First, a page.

In April 2014, during an increased cell phone enforcement campaign, California law enforcement officers wrote 5,000 more cell phone tickets than normal.
The Golden State's version of the nationwide Distracted Driver Awareness Month, dubbed " It's Not Worth It", aims to raise awareness about the danger of distracted driving in general, and cell phone use while driving in particular. Last April, during a similar campaign, CHP reported that officers issued over 57,000 cell phone tickets statewide.
Nationwide in 2012, an estimated 3,328 people died and 421,000 people were injured in motor vehicle crashes involving a distracted driver.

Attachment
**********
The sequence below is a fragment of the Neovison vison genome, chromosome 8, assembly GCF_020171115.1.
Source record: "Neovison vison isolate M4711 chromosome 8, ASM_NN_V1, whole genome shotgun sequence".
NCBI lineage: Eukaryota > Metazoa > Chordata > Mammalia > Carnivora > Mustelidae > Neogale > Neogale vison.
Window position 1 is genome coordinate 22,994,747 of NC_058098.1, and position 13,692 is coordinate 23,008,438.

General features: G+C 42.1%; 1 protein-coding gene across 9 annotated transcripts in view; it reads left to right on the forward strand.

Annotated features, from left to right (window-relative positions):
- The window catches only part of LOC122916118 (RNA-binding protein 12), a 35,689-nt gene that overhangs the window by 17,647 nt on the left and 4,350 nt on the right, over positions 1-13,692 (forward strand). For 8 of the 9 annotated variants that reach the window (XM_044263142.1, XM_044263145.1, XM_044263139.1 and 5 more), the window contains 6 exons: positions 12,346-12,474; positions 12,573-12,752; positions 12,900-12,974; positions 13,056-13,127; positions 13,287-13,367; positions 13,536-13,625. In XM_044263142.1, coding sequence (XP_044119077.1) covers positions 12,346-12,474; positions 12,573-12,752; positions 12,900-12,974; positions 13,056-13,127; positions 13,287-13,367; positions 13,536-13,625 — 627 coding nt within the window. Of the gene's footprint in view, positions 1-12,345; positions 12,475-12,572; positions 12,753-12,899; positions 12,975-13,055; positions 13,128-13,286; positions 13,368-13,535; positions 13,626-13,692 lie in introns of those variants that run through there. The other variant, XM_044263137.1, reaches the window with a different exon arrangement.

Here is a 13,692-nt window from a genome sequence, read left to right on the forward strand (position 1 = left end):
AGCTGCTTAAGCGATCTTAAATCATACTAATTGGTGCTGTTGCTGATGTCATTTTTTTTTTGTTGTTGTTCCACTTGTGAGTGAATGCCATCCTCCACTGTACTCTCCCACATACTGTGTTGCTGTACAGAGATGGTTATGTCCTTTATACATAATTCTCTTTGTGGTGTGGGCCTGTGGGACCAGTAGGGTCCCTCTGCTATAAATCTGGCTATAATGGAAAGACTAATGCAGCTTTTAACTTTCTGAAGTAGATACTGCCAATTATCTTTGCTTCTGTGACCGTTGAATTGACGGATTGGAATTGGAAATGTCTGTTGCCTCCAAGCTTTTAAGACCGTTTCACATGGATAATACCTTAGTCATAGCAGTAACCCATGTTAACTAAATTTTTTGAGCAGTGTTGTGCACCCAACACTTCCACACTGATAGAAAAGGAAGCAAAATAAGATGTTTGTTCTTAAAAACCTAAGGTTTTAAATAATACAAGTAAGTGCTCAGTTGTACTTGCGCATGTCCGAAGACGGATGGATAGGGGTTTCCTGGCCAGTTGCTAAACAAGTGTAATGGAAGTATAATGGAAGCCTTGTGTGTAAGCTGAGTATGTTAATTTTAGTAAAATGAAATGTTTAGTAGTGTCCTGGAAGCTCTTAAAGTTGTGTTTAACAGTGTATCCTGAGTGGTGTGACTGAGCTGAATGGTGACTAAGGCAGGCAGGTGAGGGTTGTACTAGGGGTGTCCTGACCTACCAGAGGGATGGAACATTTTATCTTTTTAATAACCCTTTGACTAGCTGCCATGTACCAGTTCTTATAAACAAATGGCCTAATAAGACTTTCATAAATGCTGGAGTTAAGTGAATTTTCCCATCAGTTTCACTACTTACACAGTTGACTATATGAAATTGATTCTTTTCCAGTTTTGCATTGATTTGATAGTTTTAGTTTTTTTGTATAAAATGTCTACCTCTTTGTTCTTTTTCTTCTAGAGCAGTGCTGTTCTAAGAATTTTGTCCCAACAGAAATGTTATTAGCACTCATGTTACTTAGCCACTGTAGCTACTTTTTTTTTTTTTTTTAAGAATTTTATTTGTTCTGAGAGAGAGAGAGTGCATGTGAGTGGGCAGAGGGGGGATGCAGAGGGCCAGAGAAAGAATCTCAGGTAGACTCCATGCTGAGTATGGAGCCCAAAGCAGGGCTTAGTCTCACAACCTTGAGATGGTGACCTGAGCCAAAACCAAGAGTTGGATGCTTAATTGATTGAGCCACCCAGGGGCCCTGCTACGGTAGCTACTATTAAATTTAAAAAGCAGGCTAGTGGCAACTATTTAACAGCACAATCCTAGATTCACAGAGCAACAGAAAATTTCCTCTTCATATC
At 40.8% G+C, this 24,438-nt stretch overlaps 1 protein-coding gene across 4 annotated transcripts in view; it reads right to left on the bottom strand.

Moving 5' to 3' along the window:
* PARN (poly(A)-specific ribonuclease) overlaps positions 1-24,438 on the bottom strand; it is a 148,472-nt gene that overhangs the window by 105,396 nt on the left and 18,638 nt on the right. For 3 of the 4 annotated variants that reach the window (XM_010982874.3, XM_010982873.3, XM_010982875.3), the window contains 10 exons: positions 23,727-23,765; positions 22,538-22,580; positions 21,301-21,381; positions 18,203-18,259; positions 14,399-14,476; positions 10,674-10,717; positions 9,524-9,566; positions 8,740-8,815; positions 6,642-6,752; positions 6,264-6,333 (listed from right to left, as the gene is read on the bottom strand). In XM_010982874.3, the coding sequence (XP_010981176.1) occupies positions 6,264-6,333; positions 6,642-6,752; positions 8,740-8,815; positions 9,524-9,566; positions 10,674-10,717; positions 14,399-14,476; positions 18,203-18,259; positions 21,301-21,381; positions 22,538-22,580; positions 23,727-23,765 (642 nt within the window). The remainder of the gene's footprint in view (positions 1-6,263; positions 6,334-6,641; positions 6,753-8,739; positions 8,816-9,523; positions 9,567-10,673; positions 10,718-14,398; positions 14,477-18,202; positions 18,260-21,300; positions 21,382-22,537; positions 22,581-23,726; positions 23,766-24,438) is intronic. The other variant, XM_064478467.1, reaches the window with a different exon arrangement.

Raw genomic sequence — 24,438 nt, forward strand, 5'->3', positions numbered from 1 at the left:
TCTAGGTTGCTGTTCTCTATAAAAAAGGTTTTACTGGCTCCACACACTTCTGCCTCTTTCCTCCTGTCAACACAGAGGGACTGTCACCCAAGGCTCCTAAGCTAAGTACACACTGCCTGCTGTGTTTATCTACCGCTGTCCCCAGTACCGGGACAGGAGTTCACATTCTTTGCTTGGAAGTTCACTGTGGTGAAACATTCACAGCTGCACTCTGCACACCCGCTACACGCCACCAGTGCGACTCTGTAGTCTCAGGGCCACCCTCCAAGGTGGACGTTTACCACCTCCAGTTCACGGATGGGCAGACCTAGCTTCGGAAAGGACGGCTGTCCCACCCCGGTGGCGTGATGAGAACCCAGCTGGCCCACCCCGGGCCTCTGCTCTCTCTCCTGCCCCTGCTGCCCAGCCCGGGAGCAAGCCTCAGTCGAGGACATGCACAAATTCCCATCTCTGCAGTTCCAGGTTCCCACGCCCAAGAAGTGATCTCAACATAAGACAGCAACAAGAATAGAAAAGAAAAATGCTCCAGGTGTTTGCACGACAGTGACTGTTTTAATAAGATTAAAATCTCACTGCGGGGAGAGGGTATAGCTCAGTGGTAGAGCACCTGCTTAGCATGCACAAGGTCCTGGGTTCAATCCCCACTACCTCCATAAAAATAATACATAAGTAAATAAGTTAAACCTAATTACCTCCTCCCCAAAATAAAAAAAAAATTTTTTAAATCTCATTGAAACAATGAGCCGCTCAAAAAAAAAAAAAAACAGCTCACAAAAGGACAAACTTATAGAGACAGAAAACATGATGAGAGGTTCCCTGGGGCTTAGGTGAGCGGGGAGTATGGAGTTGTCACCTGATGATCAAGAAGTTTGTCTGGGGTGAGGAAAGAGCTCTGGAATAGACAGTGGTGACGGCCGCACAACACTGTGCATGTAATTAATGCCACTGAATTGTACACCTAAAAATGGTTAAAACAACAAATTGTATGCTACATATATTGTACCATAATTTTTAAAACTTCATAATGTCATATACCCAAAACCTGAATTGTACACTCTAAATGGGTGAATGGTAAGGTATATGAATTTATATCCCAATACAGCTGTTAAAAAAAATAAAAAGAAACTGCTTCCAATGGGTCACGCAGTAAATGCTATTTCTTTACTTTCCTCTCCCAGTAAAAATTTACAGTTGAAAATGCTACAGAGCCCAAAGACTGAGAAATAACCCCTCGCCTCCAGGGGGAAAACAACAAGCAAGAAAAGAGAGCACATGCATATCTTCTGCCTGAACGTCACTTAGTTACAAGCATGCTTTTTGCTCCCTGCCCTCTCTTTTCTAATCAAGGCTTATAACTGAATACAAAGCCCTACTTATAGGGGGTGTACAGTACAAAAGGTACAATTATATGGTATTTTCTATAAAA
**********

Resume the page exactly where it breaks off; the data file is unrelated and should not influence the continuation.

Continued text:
It is not unusual for law enforcement to focus on one area, such as cell phones, DUIs, speeding, seat-belt use, and the list goes on. Generally known as STEP (Selective Traffic Enforcement Program) campaigns, the philosophy is simple: motorists' fear of being punished outweighs their desire to break the law. Most of these initiatives combine some sort of advertising campaign with more officers on the streets. In other words, these programs cost money. The only way for the state to recoup these costs is by writing tickets.
But cell phone tickets are about more than just the fine. They can also cause someone to lose a job or have their insurance rates go up. A savvy lawyer in Lamont or Shafter knows that there are several possible defenses to distracted driving type offenses that can be used to either beat a cell phone ticket, or negotiate an outcome that will not affect your future.